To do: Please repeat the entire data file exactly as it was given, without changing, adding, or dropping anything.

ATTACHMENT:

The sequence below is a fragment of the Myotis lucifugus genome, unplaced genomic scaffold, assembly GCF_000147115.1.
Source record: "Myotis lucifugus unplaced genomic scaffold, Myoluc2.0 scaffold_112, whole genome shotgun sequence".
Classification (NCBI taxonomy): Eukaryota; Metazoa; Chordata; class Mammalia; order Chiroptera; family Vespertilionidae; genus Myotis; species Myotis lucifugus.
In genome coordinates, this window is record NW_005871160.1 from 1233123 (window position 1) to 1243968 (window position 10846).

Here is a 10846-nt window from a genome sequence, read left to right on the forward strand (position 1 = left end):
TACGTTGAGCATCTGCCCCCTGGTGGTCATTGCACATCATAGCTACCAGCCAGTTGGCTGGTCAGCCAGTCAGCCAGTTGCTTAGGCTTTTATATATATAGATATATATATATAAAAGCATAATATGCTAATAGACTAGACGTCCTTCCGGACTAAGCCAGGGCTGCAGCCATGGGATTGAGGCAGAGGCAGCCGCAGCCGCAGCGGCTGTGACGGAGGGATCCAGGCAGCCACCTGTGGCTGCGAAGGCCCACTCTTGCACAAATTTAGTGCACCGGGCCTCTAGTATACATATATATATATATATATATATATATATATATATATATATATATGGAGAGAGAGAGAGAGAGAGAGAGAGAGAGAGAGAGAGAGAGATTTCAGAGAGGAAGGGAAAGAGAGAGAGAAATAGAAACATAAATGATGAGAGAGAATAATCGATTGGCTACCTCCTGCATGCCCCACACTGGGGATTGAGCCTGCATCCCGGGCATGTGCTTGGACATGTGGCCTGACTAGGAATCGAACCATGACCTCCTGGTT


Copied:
The sequence below is a fragment of the Myotis lucifugus genome, unplaced genomic scaffold, assembly GCF_000147115.1.
Source record: "Myotis lucifugus unplaced genomic scaffold, Myoluc2.0 scaffold_112, whole genome shotgun sequence".
Classification (NCBI taxonomy): Eukaryota; Metazoa; Chordata; class Mammalia; order Chiroptera; family Vespertilionidae; genus Myotis; species Myotis lucifugus.
In genome coordinates, this window is record NW_005871160.1 from 1233123 (window position 1) to 1243968 (window position 10846).

Here is a 10846-nt window from a genome sequence, read left to right on the forward strand (position 1 = left end):
TACGTTGAGCATCTGCCCCCTGGTGGTCATTGCACATCATAGCTACCAGCCAGTTGGCTGGTCAGCCAGTCAGCCAGTTGCTTAGGCTTTTATATATATAGATATATATATATAAAAGCATAATATGCTAATAGACTAGACGTCCTTCCGGACTAAGCCAGGGCTGCAGCCATGGGATTGAGGCAGAGGCAGCCGCAGCCGCAGCGGCTGTGACGGAGGGATCCAGGCAGCCACCTGTGGCTGCGAAGGCCCACTCTTGCACAAATTTAGTGCACCGGGCCTCTAGTATACATATATATATATATATATATATATATATATATATATATATATATGGAGAGAGAGAGAGAGAGAGAGAGAGAGAGAGAGAGAGAGAGATTTCAGAGAGGAAGGGAAAGAGAGAGAGAAATAGAAACATAAATGATGAGAGAGAATAATCGATTGGCTACCTCCTGCATGCCCCACACTGGGGATTGAGCCTGCATCCCGGGCATGTGCTTGGACATGTGGCCTGACTAGGAATCGAACCATGACCTCCTGGTT